The NHS’s position as the sole employer of trainee doctors is pushing down working conditions, says Jacob Wilson
Around the time the Soviet Union collapsed, a Russian bureaucrat asked the economist Paul Seabright who was in charge of the bread supply to London. Seabright retorted “nobody” to the rather shocked Russian official. The fact that London was adequately supplied by bread was due to the “invisible hand of the market,” to quote the 18th century economist Adam Smith, and was not controlled by any body of centralised planners.
If, however, the bureaucrat had asked today “who is in charge of the supply of trainee doctors,” Paul Seabright may have easily answered “Health Education England.”
Compared to other UK professions, the labour market for doctors in training is unusual. The NHS and by default the government operates as a monopsony. This is a technical term to describe a market in which there is a significant or sole purchaser of goods or labour. This unique position significantly alters the balance of power between the purchaser of labour (the NHS) and the labour force (doctors), which I’d argue can be seen in the employment conditions for junior doctors.
The bargaining power of the monopsony is huge given that it’s the sole employer of trainee doctors, meaning it can negotiate, or force through, stagnating salaries. Indeed, the BMA has worked out that there’s been up to a 30% pay cut in real terms for doctors over the past decade.
In addition to wages, monopsonies can also force poorer working conditions upon the labour workforce compared to a competitive market. This can manifest in worsening shift patterns, difficulties in accessing leave, and less say over where one works geographically. A dossier of the poor treatment NHS trainees have received was recently released, which highlighted all of these problems as prevalent experiences in the NHS.
Monopsonies also tend to employ fewer people than there would normally be in a competitive labour market. This is illustrated in the NHS by the fewer number of doctors the UK has per person compared with most other countries in the Organisation for Economic Co-operation and Development (OECD), which tend to have a lesser degree of centralised oversight.
This brings me back to the role of Health Education England (HEE), whose mission includes “ensuring that the workforce of today and tomorrow has the right numbers.” This ultimately translates to them deciding the number of training jobs for doctors in the UK and where they’re located.
Yet as we’ve so often seen, the centralised allocation of training jobs to different departments and hospitals is not always enough to supply the healthcare demands placed on the hospital. The hospital, which has a much better idea of its own staffing needs, must then try and recruit non-training doctors in order to plug these gaps. However, since they’re non-training jobs, they’re often mainly for service provision and not as attractive. This, combined with the fact that departments have minimal wiggle room for offering other incentives (mainly an increase in pay), means that the problem of rota gaps is difficult for hospitals to solve individually. Ironically, they will often end up having to offer the same shift on a locum basis—last minute and at a much higher rate.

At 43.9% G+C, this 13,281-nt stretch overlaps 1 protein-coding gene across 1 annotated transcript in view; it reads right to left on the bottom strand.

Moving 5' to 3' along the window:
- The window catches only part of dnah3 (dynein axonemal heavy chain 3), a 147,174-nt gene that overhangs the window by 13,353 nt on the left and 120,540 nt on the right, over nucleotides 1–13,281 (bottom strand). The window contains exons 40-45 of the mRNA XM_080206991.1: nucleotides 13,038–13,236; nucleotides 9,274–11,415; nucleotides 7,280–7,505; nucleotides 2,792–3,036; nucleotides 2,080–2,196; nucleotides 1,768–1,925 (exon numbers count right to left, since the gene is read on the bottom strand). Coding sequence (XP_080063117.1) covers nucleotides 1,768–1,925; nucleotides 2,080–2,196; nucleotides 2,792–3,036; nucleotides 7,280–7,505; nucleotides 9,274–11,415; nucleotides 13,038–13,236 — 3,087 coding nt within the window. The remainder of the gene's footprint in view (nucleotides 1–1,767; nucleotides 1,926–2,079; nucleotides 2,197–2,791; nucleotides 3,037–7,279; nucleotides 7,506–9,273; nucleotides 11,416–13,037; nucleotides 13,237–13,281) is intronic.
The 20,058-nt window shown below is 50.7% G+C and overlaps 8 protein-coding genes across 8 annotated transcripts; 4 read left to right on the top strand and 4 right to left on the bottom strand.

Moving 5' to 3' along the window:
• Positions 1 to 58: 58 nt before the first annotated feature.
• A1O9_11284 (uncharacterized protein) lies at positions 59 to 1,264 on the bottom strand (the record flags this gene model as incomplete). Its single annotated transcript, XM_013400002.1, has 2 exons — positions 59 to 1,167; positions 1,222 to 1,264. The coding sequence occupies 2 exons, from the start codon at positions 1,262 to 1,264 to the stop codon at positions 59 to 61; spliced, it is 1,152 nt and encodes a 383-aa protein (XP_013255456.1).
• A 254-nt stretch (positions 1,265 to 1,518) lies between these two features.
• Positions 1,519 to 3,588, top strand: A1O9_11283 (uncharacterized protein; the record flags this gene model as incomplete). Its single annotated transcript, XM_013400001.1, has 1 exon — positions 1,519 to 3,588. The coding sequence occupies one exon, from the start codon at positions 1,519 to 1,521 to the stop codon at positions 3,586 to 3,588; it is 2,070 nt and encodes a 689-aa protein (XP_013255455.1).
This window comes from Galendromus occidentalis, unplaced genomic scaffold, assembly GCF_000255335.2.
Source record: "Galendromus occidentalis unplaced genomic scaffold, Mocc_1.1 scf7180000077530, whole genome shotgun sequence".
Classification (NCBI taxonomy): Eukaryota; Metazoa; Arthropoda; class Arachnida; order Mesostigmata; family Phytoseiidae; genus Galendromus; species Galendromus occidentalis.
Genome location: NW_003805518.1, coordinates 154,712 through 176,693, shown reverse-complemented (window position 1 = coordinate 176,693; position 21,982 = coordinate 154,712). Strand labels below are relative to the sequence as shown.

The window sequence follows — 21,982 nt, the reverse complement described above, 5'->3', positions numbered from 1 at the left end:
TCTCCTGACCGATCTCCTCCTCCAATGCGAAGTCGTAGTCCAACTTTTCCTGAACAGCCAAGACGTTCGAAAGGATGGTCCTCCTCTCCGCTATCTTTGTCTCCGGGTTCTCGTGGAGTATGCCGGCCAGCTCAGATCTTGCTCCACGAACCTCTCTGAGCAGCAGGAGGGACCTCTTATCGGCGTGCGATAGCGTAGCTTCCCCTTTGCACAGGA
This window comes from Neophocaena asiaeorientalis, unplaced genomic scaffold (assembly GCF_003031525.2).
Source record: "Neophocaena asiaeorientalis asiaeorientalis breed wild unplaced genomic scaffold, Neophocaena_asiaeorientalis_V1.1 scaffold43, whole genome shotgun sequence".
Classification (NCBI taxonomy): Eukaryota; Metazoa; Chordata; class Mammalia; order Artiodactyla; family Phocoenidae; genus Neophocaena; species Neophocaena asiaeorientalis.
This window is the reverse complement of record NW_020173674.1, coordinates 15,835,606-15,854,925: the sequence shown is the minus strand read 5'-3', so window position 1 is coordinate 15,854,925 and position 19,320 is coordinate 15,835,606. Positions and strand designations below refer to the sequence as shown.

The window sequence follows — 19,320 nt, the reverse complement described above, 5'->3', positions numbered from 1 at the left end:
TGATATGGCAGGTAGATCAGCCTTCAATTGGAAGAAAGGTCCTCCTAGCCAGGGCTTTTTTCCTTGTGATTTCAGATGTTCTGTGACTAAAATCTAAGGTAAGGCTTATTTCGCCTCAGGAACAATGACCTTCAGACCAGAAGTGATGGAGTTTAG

Between 2014 and 2016, there was a 17% rise in the number of doctors registered to work in Australia (from 4182 to 4881) and New Zealand (from 424 to 497). While we don’t know how many of these doctors actually left the UK, I think that greater freedom to choose where to work, better pay, and better conditions should be considered major factors in UK doctors’ interest in working abroad. I know that these factors were all considerations in my decision to work abroad for six months in New Zealand. Similarly, only 37.7% of foundation year 2 doctors progressed straight into specialty training in 2018, another year on year decrease, and a trend which has been ongoing since the survey began in 2011. While data suggest that most trainees who don’t go straight into specialty training do eventually return to the training pathway in the NHS, I think that both these trends can still be partially explained by the working environment.
The application of simple economic principles to the problems we have with doctors’ staffing and their working conditions can give us a framework from which we can begin to try and understand the causes and attempt to offer solutions. In this case, it would appear to me that the unique position the NHS holds as being the sole employer of trainee doctors, facilitated by HEE, may play a part. Decentralising the system by giving individual trusts more responsibilities over hiring trainee doctors may help to address the power imbalance between employer and employees.
Jacob Wilson is a surgical trainee in the South West. He has an interest in economics and its application to contemporary issues.
Competing interests: None declared